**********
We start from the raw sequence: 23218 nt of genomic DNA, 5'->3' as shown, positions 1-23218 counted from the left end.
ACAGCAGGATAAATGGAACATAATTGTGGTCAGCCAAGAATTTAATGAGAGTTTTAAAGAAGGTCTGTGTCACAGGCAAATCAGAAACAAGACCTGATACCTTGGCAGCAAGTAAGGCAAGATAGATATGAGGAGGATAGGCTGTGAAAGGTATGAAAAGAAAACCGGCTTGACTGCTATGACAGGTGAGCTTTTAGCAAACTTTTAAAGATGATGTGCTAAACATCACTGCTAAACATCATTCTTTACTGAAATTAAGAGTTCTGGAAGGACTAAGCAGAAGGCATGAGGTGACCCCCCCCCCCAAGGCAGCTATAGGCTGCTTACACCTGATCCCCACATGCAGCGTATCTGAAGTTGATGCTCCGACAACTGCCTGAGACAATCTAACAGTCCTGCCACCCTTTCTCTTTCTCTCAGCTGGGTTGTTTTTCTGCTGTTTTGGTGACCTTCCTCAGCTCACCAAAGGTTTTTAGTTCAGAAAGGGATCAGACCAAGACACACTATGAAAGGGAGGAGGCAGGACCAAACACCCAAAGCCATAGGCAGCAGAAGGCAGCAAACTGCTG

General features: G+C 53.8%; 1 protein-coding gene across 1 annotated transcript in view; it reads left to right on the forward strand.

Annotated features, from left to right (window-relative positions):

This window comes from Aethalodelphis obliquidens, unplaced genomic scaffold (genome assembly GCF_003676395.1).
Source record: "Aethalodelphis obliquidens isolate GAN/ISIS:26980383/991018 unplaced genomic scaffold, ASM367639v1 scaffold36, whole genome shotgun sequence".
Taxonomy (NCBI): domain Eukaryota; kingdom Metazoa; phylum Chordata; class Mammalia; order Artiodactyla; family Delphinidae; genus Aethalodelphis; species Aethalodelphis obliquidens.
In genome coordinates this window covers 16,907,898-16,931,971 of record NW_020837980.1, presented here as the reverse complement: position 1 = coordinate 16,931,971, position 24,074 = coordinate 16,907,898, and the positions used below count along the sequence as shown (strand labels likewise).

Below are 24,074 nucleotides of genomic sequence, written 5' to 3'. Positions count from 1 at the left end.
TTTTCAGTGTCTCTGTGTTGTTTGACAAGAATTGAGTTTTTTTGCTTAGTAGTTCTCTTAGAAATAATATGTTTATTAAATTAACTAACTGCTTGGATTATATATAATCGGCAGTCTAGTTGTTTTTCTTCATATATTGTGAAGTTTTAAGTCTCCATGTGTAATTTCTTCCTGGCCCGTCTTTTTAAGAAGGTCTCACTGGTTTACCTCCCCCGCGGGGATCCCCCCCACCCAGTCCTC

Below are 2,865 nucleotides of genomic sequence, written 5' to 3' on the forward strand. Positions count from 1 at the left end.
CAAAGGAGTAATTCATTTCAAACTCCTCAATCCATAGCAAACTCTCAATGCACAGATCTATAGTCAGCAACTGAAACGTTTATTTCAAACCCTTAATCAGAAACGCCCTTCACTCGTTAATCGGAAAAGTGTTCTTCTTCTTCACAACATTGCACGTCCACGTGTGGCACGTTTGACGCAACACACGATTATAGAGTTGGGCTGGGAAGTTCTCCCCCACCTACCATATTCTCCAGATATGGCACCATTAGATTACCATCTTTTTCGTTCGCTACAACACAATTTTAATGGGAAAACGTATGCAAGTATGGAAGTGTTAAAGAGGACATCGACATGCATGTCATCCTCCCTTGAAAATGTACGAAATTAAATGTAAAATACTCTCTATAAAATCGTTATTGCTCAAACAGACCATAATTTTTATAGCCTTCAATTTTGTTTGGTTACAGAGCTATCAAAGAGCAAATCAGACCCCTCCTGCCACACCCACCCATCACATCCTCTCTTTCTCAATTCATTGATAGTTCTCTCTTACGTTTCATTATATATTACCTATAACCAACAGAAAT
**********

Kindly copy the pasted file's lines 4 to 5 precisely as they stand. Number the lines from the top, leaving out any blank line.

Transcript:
Annotated features, from left to right (window-relative positions):

This window comes from Aethalodelphis obliquidens, unplaced genomic scaffold (genome assembly GCF_003676395.1).